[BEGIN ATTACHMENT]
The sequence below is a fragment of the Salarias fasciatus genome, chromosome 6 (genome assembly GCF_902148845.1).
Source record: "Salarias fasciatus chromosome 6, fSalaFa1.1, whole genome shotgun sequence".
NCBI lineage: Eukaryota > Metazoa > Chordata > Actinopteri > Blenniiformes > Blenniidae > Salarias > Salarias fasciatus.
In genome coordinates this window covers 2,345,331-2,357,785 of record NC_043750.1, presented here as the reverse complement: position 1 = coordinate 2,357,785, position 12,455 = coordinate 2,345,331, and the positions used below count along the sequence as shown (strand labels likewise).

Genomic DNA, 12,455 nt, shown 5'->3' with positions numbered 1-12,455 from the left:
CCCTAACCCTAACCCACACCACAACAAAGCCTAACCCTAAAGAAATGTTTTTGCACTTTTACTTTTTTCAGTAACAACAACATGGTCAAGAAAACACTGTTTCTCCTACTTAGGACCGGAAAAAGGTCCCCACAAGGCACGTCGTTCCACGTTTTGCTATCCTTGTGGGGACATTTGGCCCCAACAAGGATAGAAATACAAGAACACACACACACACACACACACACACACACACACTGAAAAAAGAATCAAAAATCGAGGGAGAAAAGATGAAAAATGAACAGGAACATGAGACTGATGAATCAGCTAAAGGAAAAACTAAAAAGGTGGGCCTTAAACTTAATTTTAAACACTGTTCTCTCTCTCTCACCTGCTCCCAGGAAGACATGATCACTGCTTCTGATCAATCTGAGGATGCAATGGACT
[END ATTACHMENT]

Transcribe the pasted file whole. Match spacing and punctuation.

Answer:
The sequence below is a fragment of the Salarias fasciatus genome, chromosome 6 (genome assembly GCF_902148845.1).
Source record: "Salarias fasciatus chromosome 6, fSalaFa1.1, whole genome shotgun sequence".
NCBI lineage: Eukaryota > Metazoa > Chordata > Actinopteri > Blenniiformes > Blenniidae > Salarias > Salarias fasciatus.
In genome coordinates this window covers 2,345,331-2,357,785 of record NC_043750.1, presented here as the reverse complement: position 1 = coordinate 2,357,785, position 12,455 = coordinate 2,345,331, and the positions used below count along the sequence as shown (strand labels likewise).

Genomic DNA, 12,455 nt, shown 5'->3' with positions numbered 1-12,455 from the left:
CCCTAACCCTAACCCACACCACAACAAAGCCTAACCCTAAAGAAATGTTTTTGCACTTTTACTTTTTTCAGTAACAACAACATGGTCAAGAAAACACTGTTTCTCCTACTTAGGACCGGAAAAAGGTCCCCACAAGGCACGTCGTTCCACGTTTTGCTATCCTTGTGGGGACATTTGGCCCCAACAAGGATAGAAATACAAGAACACACACACACACACACACACACACACACACACTGAAAAAAGAATCAAAAATCGAGGGAGAAAAGATGAAAAATGAACAGGAACATGAGACTGATGAATCAGCTAAAGGAAAAACTAAAAAGGTGGGCCTTAAACTTAATTTTAAACACTGTTCTCTCTCTCTCACCTGCTCCCAGGAAGACATGATCACTGCTTCTGATCAATCTGAGGATGCAATGGACT